Bloy did, despite his self-recriminations for having done too little for God, help to bring the Maritains to faith.

Jacques Maritan, born in Paris, France, on November 11, 1882, became a prominent philosopher.  He, raised in a Protestant family, had lost his faith by the time he matriculated at the Sorbonne in 1899.  Yet the search for the truth still mattered to Maritain.  At the Sorbonne he met and fell in love with another troubled seeker, Raïssa Oumansov.

The Oumansov family, formerly of Rostov and Mariupol, the Russian Empire, was Jewish.  The family, with daughters Raïssa and Vera, had moved to Paris in 1893, to escape official anti-Semitism and to provide better educational opportunities for the daughters.  Raïssa, as an adolescent, lost her faith.  She sought the truth in vain at the Sorbonne (1900f).  She did, however, meet Jacques Maritain when he asked her to sign a petition protesting the Czarist government’s treatment of socialist students.

The Maritains, married in 1904, eventually became despondent over having not found the truth that they made a suicide pact.  They agreed that they would take their lives if, within a year, they did discover the meaning of life.  Bloy befriended them, though, and led them, as well as Vera Oumansov, into the Roman Catholic Church.  He stood as their godfather in 1906.  Jacques, Raïssa, and Vera eventually chose to become Oblates of St. Benedict, and to make vows of perpetual chastity.

Jacques immersed himself in the writings of St. Thomas Aquinas and spent much of his life applying Thomism to the modern world.  He, a professor at the Institut Catholique, Paris, from 1914 to 1939, offended many conservative Roman Catholics by favoring constitutional government and opposing the Spanish fascist leader Francisco Franco.  Jacques, with Raïssa acquainted with Dorothy Day and Peter Maurin, also favored what he called “Integral Humanism,” or the infusion of Christian values into the world via what he called “Lay Spirituality.”  Jacques, an opponent of the Vichy government, taught in the United States and Canada from 1940 to 1945.  After World War II he served as the French Ambassador to the Vatican.  During that period (1945-1948), he befriended Angelo Roncalli, the Nuncio to France.  Roncalli went on to become St. John XXIII, Bishop of Rome, in 1958.  Jacques taught at Princeton University from 1948 to 1960.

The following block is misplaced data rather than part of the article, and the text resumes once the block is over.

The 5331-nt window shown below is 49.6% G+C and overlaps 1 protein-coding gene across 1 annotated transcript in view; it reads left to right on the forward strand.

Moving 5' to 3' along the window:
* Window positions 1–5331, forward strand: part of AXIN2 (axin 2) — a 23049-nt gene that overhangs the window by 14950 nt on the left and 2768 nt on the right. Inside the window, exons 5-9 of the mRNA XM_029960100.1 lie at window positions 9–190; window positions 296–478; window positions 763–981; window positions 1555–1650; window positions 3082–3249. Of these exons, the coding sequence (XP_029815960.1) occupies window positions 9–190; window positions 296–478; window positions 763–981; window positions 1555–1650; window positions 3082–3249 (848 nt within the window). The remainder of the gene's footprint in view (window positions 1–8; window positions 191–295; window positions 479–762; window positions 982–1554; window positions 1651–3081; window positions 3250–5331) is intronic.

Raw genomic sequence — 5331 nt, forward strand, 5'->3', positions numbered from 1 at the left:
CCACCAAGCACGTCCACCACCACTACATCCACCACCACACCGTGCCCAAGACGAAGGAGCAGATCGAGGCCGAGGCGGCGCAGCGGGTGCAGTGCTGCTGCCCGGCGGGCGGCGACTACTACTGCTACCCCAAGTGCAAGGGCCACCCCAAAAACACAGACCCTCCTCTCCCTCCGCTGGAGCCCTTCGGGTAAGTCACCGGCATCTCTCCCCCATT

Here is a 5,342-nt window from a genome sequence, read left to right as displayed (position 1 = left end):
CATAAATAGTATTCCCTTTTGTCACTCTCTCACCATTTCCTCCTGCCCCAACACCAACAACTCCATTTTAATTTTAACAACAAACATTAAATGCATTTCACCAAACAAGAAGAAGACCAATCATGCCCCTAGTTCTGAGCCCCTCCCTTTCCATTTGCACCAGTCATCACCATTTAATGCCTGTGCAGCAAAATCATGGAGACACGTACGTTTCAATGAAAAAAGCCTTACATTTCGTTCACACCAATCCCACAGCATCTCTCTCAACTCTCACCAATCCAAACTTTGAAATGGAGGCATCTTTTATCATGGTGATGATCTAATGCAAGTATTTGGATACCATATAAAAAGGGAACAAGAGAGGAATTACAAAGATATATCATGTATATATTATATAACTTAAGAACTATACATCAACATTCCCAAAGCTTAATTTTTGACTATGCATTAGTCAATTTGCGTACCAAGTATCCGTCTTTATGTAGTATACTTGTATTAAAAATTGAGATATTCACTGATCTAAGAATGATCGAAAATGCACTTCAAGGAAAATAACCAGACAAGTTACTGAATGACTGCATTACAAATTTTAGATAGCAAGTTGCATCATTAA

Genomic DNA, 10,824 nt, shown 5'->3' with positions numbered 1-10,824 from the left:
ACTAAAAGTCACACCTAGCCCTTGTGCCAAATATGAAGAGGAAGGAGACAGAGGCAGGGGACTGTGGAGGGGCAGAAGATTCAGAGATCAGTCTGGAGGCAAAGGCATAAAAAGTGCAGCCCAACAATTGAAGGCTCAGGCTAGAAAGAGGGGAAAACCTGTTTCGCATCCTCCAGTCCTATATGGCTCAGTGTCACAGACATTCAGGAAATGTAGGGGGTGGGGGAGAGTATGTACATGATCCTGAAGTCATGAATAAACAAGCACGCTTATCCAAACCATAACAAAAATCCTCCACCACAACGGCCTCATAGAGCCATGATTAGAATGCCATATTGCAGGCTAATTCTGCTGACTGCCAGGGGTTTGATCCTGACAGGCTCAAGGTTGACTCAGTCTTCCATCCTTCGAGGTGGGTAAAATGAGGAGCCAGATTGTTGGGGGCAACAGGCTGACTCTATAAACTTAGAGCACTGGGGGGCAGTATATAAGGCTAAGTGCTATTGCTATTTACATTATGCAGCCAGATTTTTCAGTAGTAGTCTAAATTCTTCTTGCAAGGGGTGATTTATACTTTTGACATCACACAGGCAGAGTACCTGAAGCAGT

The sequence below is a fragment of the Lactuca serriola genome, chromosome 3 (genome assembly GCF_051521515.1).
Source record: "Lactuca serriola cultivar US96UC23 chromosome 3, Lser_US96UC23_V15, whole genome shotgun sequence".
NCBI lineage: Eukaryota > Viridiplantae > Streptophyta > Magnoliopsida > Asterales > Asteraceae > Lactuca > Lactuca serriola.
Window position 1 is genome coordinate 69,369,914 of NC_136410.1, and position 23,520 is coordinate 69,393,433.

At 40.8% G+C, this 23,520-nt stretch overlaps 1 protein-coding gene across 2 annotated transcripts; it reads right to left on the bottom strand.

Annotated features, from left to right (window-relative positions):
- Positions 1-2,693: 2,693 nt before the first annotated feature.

Raïssa became a poet and a contemplative.  She understood that God was calling her to share in divine suffering, and kept a spiritual journal.  She died on November 4, 1960.  Jacques had her spiritual journal published posthumously.

Jacques, as a widower, joined the Little Brothers of Jesus, the order Blessed Charles de Foucauld founded in the Algerian desert in 1933.  Jacques became a notice at Toulousse in 1961; he made his vows nine years later.  Pope St. Paul VI recognized our saint in person at the Vatican in 1965.  The Supreme Pontiff presented our saint with a copy of the Vatican II document on the Church and the Modern World.  Jacques, aged 90 years, died in Toulousse on April 28, 1973.

Part of the meaning of life is to help each other live faithfully, to glorify God, to enjoy God, and to show the light of Christ in our lives.

KENNETH RANDOLPH TAYLOR

JANUARY 23, 2019 COMMON ERA

THE FEAST OF SAINT JOHN THE ALMSGIVER, ROMAN CATHOLIC PATRIARCH OF ALEXANDRIA

THE FEAST OF CASPAR NEUMANN, GERMAN LUTHERAN MINISTER AND HYMN WRITER

THE FEAST OF PHILLIPS BROOKS, EPISCOPAL BISHOP OF MASSACHUSETTS, AND HYMN WRITER

THE FEAST OF THOMAS A. DOOLEY, U.S. ROMAN CATHOLIC PHYSICIAN AND HUMANITARIAN

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O God, your Son came among us to serve and not to be served,

and to give his life for the life of the world.

Lead us by his love to serve all those to whom the world offers no comfort and little help.

Through us give hope to the hopeless,

love to the unloved,

peace to the troubled,

and rest to the weary,

through Jesus Christ, our Savior and Lord, who lives and reigns

with you and the Holy Spirit, one God, now and forever.  Amen.

Hosea 2:18-23

Psalm 94:1-15

Romans 12:9-21

Luke 6:20-36

Evangelical Lutheran Worship (2006), 60

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Feast of St. Paul VI (September 26)   7 comments

Above:  St. Paul VI 

Image in the Public Domain